Federal Reserve Chairman Jerome Powell warned today that he plans to keep monetary policy tight "for some time," even if it inflicts "some pain" on American businesses and consumers -- and it seems that was enough to spook growth stock investors on Friday.
As of 1 p.m. ET, shares of computer memory maker Micron (MU 1.00%) are down 4.4% and PC manufacturer HP (HPQ -1.36%) has dropped 7.8%. Meanwhile, HP rival Dell Technologies (DELL 1.51%) is really taking it on the chin, with an 11% loss.
If the Fed chair's comments were the only thing driving the stock market today, though, these tech stocks might not be suffering so much. With the Fed's targeted interest rate already up more than 2 percentage points so far this year, policy is pretty tight already, and Powell's statement doesn't necessarily mean he plans to keep hiking rates by 75 basis points per raise. There's even some talk that the next rate increase might only be a half a percentage point.
Problem is, there's an even more specific factor dragging down shares of Micron, HP, and Dell today -- and Dell's to blame for it.
Last night, Dell reported its Q2 sales and earnings numbers, and while earnings looked good enough ($1.68 per share, pro forma, where Wall Street had predicted $1.64), sales came in a bit short of expectations at $26.4 billion.
Now, even though this number missed sales estimates, it still showed 9% year-over-year growth at Dell, and operating profits increased 25%. The bad news is that earnings when calculated according to generally accepted accounting principles (GAAP) fell 15% year over year, and at just $0.68 per share, were way below the headline pro forma figure of $1.68 per share.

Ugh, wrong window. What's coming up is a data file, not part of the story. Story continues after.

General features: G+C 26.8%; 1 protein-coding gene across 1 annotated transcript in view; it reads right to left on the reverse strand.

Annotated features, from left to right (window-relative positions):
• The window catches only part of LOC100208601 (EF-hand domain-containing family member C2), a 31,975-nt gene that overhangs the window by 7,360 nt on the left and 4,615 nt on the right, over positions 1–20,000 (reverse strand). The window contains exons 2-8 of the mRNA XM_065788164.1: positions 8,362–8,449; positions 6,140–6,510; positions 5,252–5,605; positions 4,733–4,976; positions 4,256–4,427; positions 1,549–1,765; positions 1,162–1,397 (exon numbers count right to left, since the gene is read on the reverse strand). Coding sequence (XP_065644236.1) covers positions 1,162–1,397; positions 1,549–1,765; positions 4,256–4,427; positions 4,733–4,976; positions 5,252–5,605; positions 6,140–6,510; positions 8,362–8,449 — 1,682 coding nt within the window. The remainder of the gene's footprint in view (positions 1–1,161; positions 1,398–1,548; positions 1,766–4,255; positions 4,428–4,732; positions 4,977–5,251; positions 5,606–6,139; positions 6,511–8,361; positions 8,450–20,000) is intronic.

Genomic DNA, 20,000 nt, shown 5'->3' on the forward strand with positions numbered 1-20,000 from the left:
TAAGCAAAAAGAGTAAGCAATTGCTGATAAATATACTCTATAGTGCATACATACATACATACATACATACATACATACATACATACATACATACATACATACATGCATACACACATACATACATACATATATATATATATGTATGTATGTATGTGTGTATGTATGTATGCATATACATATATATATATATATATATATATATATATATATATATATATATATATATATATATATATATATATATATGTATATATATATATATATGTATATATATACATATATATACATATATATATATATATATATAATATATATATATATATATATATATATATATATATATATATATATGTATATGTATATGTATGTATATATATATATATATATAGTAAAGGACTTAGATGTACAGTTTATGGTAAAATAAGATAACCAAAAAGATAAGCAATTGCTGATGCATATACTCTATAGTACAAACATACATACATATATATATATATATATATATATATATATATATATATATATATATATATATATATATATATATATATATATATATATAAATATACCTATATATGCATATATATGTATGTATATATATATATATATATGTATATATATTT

The other bad news is that Dell's two co-chief operating officers, Jeff Clarke and Chuck Whitten, tag-teamed to comment that Q2 was "increasingly challenging" for Dell, and characterized by "more cautious customer behavior as the quarter progressed." Consequently, while management still thinks it can hit Wall Street's earnings target for next quarter ($1.65 per share), Dell warned that its revenue is going to miss expectations by a large margin, coming in nearly $2 billion short of analysts' hoped-for $26.3 billion.
And this, in a nutshell, is why all three stocks are down today. While business spending seems to be holding up quite well for Dell, the individual consumer is a problem, and that portends sales weakness not just for Dell, but for HP, too. And as a supplier of memory for PCs regardless of brand name, for Micron could also take a hit.
But let's end on a positive note: Even if investors are interpreting these developments as deeply negative today, the bad news has arguably been baked into the stock prices of Dell, HP, and Micron already. Each of these stocks trades for less than seven times earnings currently -- 6.1 times earnings for HP, 6.6 for Micron, and 6.9 for Dell. Granted, those valuations will go up as earnings go down, but still, there seems a fairly sizable margin of safety in each of these stocks at current prices.
For investors with the patience to wait until the next upswing in PC demand, I see a lot of potential in all three.